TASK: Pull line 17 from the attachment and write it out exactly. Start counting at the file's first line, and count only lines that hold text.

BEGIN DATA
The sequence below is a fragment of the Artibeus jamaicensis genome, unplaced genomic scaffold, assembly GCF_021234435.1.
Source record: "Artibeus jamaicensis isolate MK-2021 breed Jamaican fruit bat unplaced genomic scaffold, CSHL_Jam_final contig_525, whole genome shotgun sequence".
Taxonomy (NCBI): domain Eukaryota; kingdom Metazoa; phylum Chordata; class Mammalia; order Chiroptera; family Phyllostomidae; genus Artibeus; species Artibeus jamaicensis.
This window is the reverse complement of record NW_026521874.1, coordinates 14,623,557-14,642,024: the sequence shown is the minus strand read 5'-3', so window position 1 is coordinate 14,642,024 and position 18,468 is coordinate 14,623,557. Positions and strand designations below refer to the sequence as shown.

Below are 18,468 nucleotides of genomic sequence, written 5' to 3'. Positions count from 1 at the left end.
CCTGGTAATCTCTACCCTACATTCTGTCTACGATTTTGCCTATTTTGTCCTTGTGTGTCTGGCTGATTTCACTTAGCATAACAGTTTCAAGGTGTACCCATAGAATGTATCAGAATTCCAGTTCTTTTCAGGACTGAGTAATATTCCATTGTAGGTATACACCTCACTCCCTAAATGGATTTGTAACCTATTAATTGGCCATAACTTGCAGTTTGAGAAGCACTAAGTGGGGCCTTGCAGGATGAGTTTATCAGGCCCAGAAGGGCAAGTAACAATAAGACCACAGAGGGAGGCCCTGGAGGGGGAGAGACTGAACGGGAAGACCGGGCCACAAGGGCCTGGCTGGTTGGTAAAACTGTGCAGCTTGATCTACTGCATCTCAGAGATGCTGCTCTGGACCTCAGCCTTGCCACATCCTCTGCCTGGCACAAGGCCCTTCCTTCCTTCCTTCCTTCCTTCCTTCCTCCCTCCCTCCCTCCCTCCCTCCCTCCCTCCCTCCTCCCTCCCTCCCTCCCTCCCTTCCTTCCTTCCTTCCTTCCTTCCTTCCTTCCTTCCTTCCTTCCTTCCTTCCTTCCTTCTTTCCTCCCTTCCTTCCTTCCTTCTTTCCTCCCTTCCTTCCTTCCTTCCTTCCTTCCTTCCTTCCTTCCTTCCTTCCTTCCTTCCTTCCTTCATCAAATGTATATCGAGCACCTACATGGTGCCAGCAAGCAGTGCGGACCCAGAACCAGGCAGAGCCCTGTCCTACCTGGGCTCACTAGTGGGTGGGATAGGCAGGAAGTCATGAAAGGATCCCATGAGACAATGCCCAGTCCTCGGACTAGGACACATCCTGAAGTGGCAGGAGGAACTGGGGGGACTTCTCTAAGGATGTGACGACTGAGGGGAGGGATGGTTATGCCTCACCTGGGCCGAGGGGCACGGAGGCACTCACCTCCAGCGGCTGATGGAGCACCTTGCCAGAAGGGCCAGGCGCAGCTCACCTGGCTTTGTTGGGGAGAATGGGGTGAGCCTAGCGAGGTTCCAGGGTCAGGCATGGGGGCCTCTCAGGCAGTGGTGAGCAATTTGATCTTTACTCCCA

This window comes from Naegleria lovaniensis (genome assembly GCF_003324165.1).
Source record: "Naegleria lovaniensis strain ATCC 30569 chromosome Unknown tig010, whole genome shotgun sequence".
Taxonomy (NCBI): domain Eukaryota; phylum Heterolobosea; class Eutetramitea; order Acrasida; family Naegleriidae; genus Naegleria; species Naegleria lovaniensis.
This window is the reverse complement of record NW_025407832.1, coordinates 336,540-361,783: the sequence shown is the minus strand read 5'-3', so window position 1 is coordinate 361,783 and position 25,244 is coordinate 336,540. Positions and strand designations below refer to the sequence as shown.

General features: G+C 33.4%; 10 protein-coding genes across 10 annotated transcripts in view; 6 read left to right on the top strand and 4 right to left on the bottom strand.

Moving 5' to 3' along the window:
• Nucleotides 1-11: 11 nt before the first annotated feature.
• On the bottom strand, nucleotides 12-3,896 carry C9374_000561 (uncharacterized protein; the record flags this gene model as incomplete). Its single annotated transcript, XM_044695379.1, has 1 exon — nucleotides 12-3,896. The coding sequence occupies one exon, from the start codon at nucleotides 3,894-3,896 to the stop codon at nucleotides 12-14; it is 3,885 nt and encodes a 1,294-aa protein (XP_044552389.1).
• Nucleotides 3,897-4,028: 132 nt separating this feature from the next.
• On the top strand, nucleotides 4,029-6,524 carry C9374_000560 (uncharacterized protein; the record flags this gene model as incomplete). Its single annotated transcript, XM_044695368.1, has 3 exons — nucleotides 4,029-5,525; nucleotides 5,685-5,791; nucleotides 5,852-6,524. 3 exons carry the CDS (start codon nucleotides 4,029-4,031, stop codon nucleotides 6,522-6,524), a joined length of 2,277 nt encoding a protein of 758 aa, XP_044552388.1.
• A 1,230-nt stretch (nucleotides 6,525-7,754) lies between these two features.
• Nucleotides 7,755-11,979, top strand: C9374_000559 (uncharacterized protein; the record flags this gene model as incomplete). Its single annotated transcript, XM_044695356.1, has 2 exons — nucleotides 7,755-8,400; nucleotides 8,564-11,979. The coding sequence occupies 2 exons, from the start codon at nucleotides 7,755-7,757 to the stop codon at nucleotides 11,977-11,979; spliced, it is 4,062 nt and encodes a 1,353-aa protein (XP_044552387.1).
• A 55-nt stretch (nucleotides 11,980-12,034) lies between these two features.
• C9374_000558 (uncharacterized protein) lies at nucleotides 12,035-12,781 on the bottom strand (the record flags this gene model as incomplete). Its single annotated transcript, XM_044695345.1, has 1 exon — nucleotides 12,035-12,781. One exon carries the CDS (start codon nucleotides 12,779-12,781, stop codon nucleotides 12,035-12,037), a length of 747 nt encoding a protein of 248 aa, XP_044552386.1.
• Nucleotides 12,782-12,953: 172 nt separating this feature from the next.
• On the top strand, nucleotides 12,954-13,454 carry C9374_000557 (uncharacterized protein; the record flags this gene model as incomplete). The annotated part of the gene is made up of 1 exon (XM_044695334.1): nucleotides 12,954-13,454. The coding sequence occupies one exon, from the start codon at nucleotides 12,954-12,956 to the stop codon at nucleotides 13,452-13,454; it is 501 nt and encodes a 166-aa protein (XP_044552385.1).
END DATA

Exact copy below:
• A 1,230-nt stretch (nucleotides 6,525-7,754) lies between these two features.